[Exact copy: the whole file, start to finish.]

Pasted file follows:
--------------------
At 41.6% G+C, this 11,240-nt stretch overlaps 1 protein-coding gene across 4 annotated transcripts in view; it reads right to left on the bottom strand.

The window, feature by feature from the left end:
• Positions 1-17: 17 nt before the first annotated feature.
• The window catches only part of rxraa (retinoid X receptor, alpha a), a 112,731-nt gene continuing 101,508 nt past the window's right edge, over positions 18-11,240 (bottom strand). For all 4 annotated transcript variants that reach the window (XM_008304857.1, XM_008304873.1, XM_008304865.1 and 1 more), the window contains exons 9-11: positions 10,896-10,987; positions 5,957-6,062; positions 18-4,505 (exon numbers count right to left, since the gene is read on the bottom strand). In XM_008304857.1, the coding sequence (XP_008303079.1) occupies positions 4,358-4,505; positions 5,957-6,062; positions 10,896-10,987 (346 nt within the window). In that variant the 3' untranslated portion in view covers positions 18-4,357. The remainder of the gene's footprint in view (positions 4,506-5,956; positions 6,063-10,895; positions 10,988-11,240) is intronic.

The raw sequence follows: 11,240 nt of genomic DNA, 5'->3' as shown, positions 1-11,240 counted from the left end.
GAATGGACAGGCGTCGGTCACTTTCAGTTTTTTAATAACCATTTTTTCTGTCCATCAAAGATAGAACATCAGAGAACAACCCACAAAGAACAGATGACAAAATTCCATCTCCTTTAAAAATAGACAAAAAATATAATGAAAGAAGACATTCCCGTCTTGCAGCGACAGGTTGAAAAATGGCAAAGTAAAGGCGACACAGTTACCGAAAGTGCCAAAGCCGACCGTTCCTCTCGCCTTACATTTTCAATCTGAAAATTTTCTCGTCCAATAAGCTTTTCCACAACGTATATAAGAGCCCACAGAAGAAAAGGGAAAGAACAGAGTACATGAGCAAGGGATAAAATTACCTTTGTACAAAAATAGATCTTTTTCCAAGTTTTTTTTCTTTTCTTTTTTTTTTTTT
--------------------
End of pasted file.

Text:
At 41.6% G+C, this 11,240-nt stretch overlaps 1 protein-coding gene across 4 annotated transcripts in view; it reads right to left on the bottom strand.

The window, feature by feature from the left end:
• Positions 1-17: 17 nt before the first annotated feature.
• The window catches only part of rxraa (retinoid X receptor, alpha a), a 112,731-nt gene continuing 101,508 nt past the window's right edge, over positions 18-11,240 (bottom strand). For all 4 annotated transcript variants that reach the window (XM_008304857.1, XM_008304873.1, XM_008304865.1 and 1 more), the window contains exons 9-11: positions 10,896-10,987; positions 5,957-6,062; positions 18-4,505 (exon numbers count right to left, since the gene is read on the bottom strand). In XM_008304857.1, the coding sequence (XP_008303079.1) occupies positions 4,358-4,505; positions 5,957-6,062; positions 10,896-10,987 (346 nt within the window). In that variant the 3' untranslated portion in view covers positions 18-4,357. The remainder of the gene's footprint in view (positions 4,506-5,956; positions 6,063-10,895; positions 10,988-11,240) is intronic.

The raw sequence follows: 11,240 nt of genomic DNA, 5'->3' as shown, positions 1-11,240 counted from the left end.
GAATGGACAGGCGTCGGTCACTTTCAGTTTTTTAATAACCATTTTTTCTGTCCATCAAAGATAGAACATCAGAGAACAACCCACAAAGAACAGATGACAAAATTCCATCTCCTTTAAAAATAGACAAAAAATATAATGAAAGAAGACATTCCCGTCTTGCAGCGACAGGTTGAAAAATGGCAAAGTAAAGGCGACACAGTTACCGAAAGTGCCAAAGCCGACCGTTCCTCTCGCCTTACATTTTCAATCTGAAAATTTTCTCGTCCAATAAGCTTTTCCACAACGTATATAAGAGCCCACAGAAGAAAAGGGAAAGAACAGAGTACATGAGCAAGGGATAAAATTACCTTTGTACAAAAATAGATCTTTTTCCAAGTTTTTTTTCTTTTCTTTTTTTTTTTTT